What Do Starfish Eat: Best Food List and Feeding

Most Starfish excel at cleaning algae, detritus, and other waste that settles at the bottom of the tank. However some are predators and enjoy hunting sedentary and slow moving prey.

A Starfish’s exact diet is based on the species, habitat and their natural adaptations.

With so many different dietary requirements it can be difficult to figure out exactly what to feed a Starfish.

Identifying what kind of Star you have is the most important first step.

While there are plenty of similarities between the different species’ diets, no two species will eat the exact same thing.

Read our comprehensive guide below to help you find the correct food to feed your stars…

Crown of Thorns Eating Coral

All About Starfish and Their Diets

Starfish Eating Coral

Starfish belong to two different classes: Asteroidea and Ophiuroidea.

Asteroidea contains all of the most well known Starfish, whereas Ophiuroidea includes the Brittle and Basket Stars.

They are purely saltwater animals and can be found in all the major ocean basins from the tropics to the polar regions.

Starfish have extremely diverse appearances with some reaching only an inch and others growing over 3 feet.

You will find most in shallow areas near the beach and they can often be seen clinging to the rocks in tide pools. Wherever they are found Starfish are always on the seabed (no matter the depth). They do not swim, float, or climb and cannot maneuver in open water.

These voracious predators are always on the hunt. They feed on clams, worms, crustaceans and other small prey that can be found in the substrate.

However, some species’ diets are made up of algae and detritus, whereas others will only eat coral polyps (more on this later).

How Do Starfish Eat?

The best word to describe a starfish’s eating habits is alien.

In order to fully understand how starfish eat we must first take a look at their anatomy.

A sea star’s major organs include the central disk, radial and ring canals, ampullae, stomach and tube feet. These all play a role in how the animal moves and eats.

Tube feet are used for locomotion, eating and probing the substrate for prey. Tiny eyespots near the tube feet function as the primary sensory organs.

Their mouth is located on the central disk on the animal’s ventral side – opposite to where the madreporite is located on the dorsal side.

They eat and digest their food through the process of eversion, during which the stomach is pushed out through their mouth in order to digest the prey from the outside.

When food is found the Starfish will probe the animal with their tube feet. If it is a clam they will first use their arms to pry the shell open. Once the starfish can easily reach their meal they will use their tube feet to pull it in close to their mouth.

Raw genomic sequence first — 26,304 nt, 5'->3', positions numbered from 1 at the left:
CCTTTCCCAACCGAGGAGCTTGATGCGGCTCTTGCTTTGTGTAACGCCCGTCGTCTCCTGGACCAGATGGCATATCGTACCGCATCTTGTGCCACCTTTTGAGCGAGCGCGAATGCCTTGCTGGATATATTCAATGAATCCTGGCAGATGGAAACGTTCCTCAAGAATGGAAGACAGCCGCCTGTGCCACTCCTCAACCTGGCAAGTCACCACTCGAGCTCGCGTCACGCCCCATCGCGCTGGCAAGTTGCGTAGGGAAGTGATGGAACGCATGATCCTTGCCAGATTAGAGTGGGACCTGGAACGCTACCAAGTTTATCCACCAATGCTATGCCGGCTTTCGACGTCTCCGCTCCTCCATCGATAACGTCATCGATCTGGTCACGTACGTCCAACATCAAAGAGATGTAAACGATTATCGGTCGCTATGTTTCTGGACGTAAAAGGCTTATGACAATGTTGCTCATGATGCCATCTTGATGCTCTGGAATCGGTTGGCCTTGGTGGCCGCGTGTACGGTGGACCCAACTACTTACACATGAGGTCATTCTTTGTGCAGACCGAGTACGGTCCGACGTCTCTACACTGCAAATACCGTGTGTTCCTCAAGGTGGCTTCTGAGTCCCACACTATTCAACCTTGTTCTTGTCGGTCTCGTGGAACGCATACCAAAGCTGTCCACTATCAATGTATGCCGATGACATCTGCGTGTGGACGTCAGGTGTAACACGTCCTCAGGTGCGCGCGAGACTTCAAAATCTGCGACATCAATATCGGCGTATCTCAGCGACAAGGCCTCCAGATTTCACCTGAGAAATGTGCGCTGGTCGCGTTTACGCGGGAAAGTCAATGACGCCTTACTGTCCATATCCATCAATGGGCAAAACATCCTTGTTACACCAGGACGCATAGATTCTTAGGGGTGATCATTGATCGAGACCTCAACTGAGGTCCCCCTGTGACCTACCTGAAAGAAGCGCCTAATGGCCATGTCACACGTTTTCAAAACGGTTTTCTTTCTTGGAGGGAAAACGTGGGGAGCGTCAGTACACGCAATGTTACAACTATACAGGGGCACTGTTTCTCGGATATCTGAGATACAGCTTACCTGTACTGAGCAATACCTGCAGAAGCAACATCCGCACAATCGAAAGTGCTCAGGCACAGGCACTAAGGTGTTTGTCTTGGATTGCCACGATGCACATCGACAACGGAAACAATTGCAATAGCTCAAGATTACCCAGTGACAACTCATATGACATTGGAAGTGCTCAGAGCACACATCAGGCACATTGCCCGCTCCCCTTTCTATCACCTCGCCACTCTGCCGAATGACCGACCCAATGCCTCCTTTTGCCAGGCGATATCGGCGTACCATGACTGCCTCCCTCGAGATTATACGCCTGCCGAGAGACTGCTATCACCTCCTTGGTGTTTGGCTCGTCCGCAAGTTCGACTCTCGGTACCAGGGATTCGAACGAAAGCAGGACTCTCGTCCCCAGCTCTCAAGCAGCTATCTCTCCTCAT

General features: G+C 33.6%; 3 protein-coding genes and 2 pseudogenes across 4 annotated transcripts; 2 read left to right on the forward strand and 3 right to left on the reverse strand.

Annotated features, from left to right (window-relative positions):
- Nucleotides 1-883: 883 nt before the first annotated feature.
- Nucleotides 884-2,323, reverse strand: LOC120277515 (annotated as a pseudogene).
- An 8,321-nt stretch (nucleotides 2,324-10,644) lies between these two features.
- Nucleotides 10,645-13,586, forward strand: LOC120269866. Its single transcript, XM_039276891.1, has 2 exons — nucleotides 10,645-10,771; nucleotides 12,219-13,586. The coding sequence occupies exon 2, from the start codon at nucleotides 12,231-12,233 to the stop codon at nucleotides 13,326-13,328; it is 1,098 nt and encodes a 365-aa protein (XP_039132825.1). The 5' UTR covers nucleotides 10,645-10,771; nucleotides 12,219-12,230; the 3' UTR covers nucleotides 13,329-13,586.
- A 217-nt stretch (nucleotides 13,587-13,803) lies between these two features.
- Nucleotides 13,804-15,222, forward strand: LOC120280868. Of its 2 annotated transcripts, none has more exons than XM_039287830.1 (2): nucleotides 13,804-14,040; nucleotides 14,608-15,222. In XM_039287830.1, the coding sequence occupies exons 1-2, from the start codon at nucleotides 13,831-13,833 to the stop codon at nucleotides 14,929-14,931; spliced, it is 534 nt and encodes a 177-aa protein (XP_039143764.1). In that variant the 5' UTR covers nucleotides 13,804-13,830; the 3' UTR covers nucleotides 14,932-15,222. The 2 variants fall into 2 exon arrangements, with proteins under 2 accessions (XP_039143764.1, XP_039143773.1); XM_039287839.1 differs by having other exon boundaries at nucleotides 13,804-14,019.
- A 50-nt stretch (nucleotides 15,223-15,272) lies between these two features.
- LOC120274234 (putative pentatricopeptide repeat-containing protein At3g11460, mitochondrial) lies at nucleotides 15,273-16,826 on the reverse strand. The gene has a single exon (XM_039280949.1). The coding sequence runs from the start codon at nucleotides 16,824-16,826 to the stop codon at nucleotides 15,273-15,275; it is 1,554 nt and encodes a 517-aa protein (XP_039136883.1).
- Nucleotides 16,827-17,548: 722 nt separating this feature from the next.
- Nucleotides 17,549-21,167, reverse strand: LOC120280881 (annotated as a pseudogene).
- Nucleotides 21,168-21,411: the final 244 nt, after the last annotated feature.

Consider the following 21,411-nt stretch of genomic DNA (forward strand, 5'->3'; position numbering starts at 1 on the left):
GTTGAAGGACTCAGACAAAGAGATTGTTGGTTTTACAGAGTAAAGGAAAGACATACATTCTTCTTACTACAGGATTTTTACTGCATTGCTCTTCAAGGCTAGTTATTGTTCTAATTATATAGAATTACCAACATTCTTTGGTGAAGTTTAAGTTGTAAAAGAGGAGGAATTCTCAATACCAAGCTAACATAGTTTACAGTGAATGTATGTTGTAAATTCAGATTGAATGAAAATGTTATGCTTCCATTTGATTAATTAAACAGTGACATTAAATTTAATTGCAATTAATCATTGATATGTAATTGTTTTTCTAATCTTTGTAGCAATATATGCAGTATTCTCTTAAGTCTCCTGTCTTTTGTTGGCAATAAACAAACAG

Their transparent stomach is then pushed out of their body through their mouth.

Once the prey is wrapped up in their stomach, the digestive acid begin to dissolve it. Exoskeletons, snail operculums and other inedible parts are corroded to get to the meat inside.

It can take a few hours for the prey to completely digest and after this the Starfish retracts their stomach back inside their body.

Watching a sea star eat can be exciting if you can see underneath the tank. However when seen from above it unfortunately does not look like much. If your Star is hunched over something at the bottom of the tank then it is likely they just caught something to eat.

What Do Starfish Eat In The Ocean?

Starfish Eating Clam

Starfish can be found in all four of the major oceans, so their diets are highly variable.

Their diet depends on their geographic location and the availability of prey in the area.

Starfish can be primary or secondary consumers.

This means that they may feed on algae, phytoplankton, or the small critters that eat them.

Starfish are most likely to go after prey that cannot defend itself.

Clams, mussels, oysters and other shellfish are the favorite food of most species. In fact, they are equipped with several adaptations for opening shells. The starfish’s long arms and tube feet are specifically designed for prying clamshells open and sliding the shells off of hermit crabs.

Larger Starfish can also feed on shrimp, crabs, sea urchins and other crustaceans. Their exoskeletons are easily dissolved by the Starfish’s stomach acid.

Those that are too small to eat moving crustaceans use their tube feet to reach the meat inside. Any snail that is small enough to fit into a Star’s stomach will be eaten.

Smaller predatory Starfish will hunt for bristle worms and other benthic worms. They will also feed on the tiny, bug-like crustaceans that are found in algae beds.

Some species prefer coral polyps to anything else. The Crown of Thorns is the most famous example of this, but the Chocolate Chip and Cushion Star are two others.

Small non-predatory species will often seek out algae and tend to favor phytoplankton (a type of microscopic algae that can settle on the substrate).

When an animal dies and sinks to the bottom of the ocean Starfish are among the first critters to show up and clear away the carrion.

They also clear away dead seaweed and waste produce from living animals.